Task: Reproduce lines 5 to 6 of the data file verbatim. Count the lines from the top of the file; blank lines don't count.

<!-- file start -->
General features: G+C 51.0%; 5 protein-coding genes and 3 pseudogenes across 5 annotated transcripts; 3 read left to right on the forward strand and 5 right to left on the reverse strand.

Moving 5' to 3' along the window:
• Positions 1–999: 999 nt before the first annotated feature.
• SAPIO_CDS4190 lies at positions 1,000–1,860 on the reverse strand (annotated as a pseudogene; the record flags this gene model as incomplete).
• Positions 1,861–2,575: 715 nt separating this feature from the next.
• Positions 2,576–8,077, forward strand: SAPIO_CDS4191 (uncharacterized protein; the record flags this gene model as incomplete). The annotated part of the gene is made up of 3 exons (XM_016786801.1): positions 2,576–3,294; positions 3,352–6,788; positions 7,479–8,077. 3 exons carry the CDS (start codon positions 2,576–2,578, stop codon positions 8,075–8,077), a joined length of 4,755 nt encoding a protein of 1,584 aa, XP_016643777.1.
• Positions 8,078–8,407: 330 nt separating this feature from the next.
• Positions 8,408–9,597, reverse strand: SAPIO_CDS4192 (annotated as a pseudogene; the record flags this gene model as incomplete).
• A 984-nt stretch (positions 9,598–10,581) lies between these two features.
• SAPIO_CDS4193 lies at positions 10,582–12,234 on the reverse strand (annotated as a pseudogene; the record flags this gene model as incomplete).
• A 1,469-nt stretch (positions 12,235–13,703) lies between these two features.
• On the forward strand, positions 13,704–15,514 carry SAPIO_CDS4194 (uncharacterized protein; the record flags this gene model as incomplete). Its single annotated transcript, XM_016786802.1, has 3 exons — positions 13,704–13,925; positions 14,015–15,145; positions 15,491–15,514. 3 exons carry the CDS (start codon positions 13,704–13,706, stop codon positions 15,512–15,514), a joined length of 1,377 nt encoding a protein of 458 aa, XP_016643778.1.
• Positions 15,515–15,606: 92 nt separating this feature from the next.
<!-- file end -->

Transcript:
• Positions 1,861–2,575: 715 nt separating this feature from the next.
• Positions 2,576–8,077, forward strand: SAPIO_CDS4191 (uncharacterized protein; the record flags this gene model as incomplete). The annotated part of the gene is made up of 3 exons (XM_016786801.1): positions 2,576–3,294; positions 3,352–6,788; positions 7,479–8,077. 3 exons carry the CDS (start codon positions 2,576–2,578, stop codon positions 8,075–8,077), a joined length of 4,755 nt encoding a protein of 1,584 aa, XP_016643777.1.